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"Fields of Learning makes a strong case for reorganizing the way we produce food in this country, specifically claiming that we put more people on the land―many more, not fewer, as has been the calamitous trend during the 'agribusiness' Reign of Error. And if it hasn't been obvious to educators that their institutions should actually help fix what Wes Jackson calls the 'eyes-to-acre ratio,' it ought to be now. This is a timely and hopeful book."―Jason Peters, editor of Wendell Berry: Life and Work"
"The opportunity for students to spend time learning on campus farms is not just a good idea–-it should be mandatory."―Gary Hirshberg, President & CEO, Stonyfield Farm"
"Some books are interesting, but not necessary. Others are necessary, but not interesting. Fields of Learning is a necessary book, and thankfully, interesting."―Wes Jackson, author of Consulting the Genius of the Place: An Ecological Approach to a New Agriculture"
"With only 1 1/2% of all Americans identifying themselves as farmers, our most urgent national security need is to recruit the coming generation of food producers in both rural and urban landscapes. Sayre and Clark provide an essential service toward meeting this need by showing how the student farm movement is doing more to train the future leaders of North America's food system than the Farm Bureau may be doing. Their lovely and inspiring message should be heard by all."―Gary Paul Nabhan, PhD., "father" of the local food movement, author of Coming Home to Eat and Where Our Food Comes From"
"As young, aspiring land stewards flock to the farm-food localization movement, Fields of Learning offers a blueprint for farm-school endeavors. What a wonderful addition to the how-to component that will energize a modern generation of Jeffersonian intellectual agrarians."―Joel Salatin, Polyface Farm"
"Fields of Learning helps answer the question, 'Where will future food, and more importantly, future farmers, come from?' It is inspiring and imminently practical, hopeful and instructive. The book illustrates the deep roots of the student farm movement, while planting seeds for future harvest. It is timely, relevant, and insightful, and should help restore food production as a multi-disciplinary, intelligent, and highly valued profession."―Jim Riddle, Organic Outreach Coordinator, UMN-Southwest Research and Outreach Center"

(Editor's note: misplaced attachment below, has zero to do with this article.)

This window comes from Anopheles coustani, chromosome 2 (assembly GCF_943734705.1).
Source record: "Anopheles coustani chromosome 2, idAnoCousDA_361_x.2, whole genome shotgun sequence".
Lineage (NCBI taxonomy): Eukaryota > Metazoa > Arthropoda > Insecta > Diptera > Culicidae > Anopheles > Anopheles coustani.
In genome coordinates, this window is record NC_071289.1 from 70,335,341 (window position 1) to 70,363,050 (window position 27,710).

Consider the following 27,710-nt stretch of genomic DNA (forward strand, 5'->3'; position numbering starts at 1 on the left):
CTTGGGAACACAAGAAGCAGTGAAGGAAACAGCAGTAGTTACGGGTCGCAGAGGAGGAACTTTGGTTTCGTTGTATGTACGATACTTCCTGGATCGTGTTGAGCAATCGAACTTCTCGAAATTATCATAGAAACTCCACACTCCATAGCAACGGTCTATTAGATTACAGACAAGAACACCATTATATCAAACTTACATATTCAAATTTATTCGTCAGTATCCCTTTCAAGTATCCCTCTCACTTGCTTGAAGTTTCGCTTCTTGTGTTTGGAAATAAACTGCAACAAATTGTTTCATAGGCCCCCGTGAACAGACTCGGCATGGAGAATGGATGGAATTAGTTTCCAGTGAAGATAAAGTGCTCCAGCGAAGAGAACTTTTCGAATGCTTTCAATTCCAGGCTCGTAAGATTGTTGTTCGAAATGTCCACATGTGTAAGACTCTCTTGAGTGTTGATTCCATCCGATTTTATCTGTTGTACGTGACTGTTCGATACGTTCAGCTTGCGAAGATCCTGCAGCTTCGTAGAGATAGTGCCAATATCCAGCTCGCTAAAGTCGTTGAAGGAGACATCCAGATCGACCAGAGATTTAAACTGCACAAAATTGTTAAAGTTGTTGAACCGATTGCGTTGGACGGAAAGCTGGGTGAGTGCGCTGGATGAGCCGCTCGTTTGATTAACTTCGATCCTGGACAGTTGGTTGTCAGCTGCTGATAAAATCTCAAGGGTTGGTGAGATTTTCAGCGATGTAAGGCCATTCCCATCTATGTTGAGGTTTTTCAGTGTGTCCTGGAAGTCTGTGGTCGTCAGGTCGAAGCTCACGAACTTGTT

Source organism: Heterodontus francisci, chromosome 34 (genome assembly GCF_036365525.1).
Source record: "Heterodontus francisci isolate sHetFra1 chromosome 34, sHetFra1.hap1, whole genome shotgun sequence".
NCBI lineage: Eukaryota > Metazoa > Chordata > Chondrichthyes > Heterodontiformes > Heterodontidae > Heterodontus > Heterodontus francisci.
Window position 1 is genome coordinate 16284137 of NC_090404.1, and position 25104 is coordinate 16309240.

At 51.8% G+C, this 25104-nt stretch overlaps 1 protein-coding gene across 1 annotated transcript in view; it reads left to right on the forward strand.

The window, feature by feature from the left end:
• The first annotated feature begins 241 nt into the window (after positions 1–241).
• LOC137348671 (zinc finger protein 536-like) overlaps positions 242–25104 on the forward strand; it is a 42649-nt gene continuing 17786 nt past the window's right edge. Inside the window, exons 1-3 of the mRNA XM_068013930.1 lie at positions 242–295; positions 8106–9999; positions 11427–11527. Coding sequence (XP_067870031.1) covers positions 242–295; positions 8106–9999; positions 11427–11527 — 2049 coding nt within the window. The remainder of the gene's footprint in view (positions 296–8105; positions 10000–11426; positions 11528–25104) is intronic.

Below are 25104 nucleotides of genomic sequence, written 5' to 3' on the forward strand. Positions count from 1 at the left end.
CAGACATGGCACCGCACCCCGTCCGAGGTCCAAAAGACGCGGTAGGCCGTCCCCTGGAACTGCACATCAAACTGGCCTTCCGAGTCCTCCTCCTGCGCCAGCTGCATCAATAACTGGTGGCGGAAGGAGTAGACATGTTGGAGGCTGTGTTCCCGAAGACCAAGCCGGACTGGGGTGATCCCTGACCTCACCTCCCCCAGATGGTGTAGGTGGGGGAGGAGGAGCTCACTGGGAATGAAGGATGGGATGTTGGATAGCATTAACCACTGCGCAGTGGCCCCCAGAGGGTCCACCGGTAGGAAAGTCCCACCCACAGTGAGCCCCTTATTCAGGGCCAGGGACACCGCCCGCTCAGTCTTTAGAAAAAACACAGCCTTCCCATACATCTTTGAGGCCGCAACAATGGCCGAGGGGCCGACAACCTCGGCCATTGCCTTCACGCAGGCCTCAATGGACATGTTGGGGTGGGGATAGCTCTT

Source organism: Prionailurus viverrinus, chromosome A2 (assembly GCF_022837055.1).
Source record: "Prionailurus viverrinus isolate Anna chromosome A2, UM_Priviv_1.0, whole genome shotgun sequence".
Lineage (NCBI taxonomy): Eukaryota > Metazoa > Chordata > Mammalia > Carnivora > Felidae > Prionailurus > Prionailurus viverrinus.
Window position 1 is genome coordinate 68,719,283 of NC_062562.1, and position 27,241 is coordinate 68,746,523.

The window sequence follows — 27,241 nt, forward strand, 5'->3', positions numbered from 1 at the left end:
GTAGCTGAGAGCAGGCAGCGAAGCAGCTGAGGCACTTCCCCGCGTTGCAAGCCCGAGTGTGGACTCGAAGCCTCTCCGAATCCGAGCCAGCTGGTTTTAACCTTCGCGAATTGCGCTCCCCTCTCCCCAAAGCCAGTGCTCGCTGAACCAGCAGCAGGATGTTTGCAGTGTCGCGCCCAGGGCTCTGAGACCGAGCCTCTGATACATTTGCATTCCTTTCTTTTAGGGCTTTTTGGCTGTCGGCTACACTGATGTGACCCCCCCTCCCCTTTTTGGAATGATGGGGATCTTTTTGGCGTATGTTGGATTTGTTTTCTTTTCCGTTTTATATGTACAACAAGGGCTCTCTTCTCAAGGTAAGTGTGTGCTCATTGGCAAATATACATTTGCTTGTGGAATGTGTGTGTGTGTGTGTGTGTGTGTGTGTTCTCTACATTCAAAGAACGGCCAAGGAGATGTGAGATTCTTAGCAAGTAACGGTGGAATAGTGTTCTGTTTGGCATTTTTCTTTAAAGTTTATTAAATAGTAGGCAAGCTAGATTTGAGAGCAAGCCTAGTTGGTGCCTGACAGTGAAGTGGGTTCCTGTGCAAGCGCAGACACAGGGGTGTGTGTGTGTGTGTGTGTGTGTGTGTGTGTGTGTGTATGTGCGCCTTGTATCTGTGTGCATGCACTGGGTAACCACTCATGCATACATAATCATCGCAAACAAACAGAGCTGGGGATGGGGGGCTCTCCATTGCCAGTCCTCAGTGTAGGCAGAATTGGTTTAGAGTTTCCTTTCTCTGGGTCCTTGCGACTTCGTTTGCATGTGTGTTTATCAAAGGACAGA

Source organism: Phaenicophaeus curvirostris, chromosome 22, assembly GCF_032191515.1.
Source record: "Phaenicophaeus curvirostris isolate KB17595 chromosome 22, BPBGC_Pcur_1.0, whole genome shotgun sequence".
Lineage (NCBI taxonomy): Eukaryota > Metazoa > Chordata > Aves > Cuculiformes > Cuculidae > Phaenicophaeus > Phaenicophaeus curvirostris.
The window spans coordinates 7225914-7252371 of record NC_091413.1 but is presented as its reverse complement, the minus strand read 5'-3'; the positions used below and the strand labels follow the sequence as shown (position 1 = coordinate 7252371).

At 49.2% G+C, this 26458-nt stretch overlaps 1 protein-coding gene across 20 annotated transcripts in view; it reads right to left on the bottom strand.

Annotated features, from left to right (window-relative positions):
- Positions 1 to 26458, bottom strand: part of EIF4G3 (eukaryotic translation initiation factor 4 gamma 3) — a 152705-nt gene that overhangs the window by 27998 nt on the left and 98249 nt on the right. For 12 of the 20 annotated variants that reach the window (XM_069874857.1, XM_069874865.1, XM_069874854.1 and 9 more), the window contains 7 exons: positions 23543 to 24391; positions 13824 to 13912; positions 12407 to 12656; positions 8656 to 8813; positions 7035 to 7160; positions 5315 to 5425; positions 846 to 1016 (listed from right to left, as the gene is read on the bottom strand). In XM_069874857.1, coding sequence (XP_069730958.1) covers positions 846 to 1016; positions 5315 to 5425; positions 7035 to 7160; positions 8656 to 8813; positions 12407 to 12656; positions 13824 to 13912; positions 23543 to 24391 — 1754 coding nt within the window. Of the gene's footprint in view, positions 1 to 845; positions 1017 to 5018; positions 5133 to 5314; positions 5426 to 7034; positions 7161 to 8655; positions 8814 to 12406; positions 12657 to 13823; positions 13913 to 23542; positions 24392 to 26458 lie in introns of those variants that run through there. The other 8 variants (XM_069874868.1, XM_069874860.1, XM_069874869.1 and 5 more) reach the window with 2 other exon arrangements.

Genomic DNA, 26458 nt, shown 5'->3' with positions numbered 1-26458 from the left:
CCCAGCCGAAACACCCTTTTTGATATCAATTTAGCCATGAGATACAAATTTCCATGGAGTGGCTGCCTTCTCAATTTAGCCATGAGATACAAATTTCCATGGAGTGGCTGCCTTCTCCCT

"The collection of essays. . . explores "the next generation of farmers," offering concrete answers to urgent questions surrounding who will be growing our food ― and how ― in the coming generations."―Prescott College"
"Sayre and Clark investigate student farming not only through the lens of sustainability but also as an opportunity for experiential learning, with the capability of teaching valuable lessons about the global market, biology, engineering , anthropology, and more." ―Hampshire College"
"Laura Sayre and Sean Clark compiled essays from staff on 15 farms to illustrate the trials, tribulations and sheer joys of establishing and maintaining such enterprises." ―USA Today"
"This book not only showcases successful undergraduate farm experiences, but alos provides an inventory of all US and Canadian student farm projects, including their age, size, and production foci. . . . Highly recommended."―CHOICE"
"An excellent book, useful for anyone interested in the past, or the future, of the student farm movement."―Journal of Agricultural & Food Information"
"Fields of Learning provides a useful first look at a phenomenon that promises to become an important part of debates on the future of agriculture in America." ― Dona Brown, University of Vermont"―
Laura Sayre is a postdoctoral researcher with the French National Institute for Agronomic Research and a former senior writer for the Rodale Institute's NewFarm.org. She lives in Dijon, France.
Sean Clark teaches in and currently chairs the Department of Agriculture and Natural Resources at Berea College in Kentucky. He lives in Berea, Kentucky.